David Gilmour Says ‘Sorrow’ Secured Pink Floyd’s Future
The moment came while he was working on A Momentary Lapse of Reason, which became the band’s first LP without co-founder Waters. The creative process was marred by a lawsuit between the two parties.
“I had been working for some time in the studio on a number of songs,” Gilmour said in the first episode of the new Pink Floyd podcast series The Lost Art of Conversation. “But what was then going to happen was in the air for a long time while Roger decided whether he was going to fuck off into the ether what, and what we would then do. … I just start writing and hoping that things [would] progress into something.”
You can listen to the episode below.
But, Gilmour admitted, “It was an alarming time. It’s quite a big thing to carry on doing something like this … with Roger having gone, a big big part of it, obviously -- a major talent and our primary lyricist. So it’s difficult. … Not to dig up or cover too much ancient horrible territory, but we were in the middle of a major lawsuit, and between every little bit I was doing, I was on the phone to lawyers, and that stuff was just eating away at me, us and our time.”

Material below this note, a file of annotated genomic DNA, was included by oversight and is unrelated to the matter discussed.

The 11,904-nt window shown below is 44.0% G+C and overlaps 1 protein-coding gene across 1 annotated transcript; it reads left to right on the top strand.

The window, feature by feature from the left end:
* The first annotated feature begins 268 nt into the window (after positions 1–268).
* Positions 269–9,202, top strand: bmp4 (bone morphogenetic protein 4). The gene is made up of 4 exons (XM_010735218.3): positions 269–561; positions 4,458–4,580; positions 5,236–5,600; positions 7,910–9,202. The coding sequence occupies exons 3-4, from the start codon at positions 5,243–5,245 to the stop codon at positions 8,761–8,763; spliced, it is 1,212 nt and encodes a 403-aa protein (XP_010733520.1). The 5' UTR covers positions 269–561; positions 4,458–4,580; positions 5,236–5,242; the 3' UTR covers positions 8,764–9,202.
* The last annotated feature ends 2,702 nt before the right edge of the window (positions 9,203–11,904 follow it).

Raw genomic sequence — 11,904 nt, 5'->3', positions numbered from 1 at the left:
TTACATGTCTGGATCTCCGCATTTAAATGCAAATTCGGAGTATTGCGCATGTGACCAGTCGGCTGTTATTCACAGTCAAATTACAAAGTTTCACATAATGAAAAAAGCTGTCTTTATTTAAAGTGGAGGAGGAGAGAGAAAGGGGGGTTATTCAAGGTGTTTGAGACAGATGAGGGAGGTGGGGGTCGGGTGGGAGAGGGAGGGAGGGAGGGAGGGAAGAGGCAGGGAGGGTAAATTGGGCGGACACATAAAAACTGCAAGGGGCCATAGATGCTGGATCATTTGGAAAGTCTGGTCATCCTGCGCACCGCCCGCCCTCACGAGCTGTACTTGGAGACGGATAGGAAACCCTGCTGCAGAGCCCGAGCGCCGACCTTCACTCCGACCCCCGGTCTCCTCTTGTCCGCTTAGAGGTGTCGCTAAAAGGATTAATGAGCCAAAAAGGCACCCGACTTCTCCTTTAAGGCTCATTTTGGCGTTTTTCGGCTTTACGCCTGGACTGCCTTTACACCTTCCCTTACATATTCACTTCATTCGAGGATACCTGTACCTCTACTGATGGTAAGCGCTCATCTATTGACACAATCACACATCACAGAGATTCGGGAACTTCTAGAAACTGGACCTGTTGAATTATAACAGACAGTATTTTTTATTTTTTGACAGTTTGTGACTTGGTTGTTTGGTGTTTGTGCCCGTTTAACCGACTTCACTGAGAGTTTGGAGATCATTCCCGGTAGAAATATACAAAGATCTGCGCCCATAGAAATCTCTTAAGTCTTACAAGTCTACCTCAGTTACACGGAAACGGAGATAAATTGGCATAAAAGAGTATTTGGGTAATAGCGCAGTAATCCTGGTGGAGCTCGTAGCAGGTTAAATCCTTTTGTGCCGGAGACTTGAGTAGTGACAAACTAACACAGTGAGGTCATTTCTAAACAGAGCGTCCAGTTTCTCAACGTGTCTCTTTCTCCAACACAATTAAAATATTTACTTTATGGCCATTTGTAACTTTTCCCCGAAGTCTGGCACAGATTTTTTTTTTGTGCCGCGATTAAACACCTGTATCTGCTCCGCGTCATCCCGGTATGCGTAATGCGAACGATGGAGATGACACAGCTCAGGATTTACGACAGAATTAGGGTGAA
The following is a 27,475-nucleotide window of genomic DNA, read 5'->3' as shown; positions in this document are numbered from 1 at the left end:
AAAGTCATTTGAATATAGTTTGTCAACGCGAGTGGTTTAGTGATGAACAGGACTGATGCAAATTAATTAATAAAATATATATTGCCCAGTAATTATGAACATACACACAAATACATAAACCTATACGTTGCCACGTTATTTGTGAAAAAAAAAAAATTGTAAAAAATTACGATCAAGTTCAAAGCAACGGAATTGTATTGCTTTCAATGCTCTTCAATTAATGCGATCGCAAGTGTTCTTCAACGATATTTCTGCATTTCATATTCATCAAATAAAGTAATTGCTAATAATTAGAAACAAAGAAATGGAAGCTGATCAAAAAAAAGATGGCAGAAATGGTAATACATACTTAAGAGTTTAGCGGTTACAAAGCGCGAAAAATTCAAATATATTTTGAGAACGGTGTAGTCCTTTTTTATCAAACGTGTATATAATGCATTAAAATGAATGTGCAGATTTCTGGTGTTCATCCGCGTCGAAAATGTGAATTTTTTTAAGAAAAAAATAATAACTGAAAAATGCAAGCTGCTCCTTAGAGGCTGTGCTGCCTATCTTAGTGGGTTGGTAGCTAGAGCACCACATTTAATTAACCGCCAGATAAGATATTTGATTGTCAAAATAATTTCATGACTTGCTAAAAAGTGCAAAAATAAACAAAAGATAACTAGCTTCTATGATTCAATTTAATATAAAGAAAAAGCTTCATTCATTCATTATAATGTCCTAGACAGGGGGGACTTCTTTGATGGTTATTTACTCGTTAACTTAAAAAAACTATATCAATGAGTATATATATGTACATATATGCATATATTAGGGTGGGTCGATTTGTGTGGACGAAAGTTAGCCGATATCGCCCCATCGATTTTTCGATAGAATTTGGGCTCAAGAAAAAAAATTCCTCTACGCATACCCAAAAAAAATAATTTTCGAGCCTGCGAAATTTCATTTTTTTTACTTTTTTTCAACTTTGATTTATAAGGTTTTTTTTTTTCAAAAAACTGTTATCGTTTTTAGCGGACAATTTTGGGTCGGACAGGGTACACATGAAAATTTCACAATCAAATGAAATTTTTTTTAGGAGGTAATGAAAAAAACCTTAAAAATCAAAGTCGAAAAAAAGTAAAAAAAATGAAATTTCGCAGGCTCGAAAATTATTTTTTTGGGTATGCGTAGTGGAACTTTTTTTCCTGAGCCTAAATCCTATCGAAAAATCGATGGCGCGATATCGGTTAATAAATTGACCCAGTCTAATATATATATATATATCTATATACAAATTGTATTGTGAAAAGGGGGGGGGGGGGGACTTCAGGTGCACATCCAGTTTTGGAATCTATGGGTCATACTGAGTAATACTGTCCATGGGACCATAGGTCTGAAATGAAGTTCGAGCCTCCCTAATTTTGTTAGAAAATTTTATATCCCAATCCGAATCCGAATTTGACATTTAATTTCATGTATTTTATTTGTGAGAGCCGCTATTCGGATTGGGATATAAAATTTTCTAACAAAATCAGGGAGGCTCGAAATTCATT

Gilmour said he believed that “if we put together a record, a label would probably take it, as long as it was okay” and recalled being determined to “continue with my chosen career that I’d worked so many years on.”
He noted that he remembered "the moment the whole lyric for ‘Sorrow’ came to me like magic from nowhere. I sat down and just basically wrote down five verses for a song which I had no music for. … I’ve never done it that way round before -- it’s always been music first. With ‘Sorrow,’ the words came first and then I wrote the music to fit it, and went in and demoed it and put it all together in the studio. That, for me, was the moment when I thought we were all in the clear; it was the direction we wanted to be going, and it was a good song. It gave context to the other songs and made me have confidence in where we were going.”
A Momentary Lapse of Reason received mixed critical response but sold better than Pink Floyd’s previous LP, The Final Cut, and secured the band’s future under Gilmour. The battle over the band name was resolved several months after the album's release.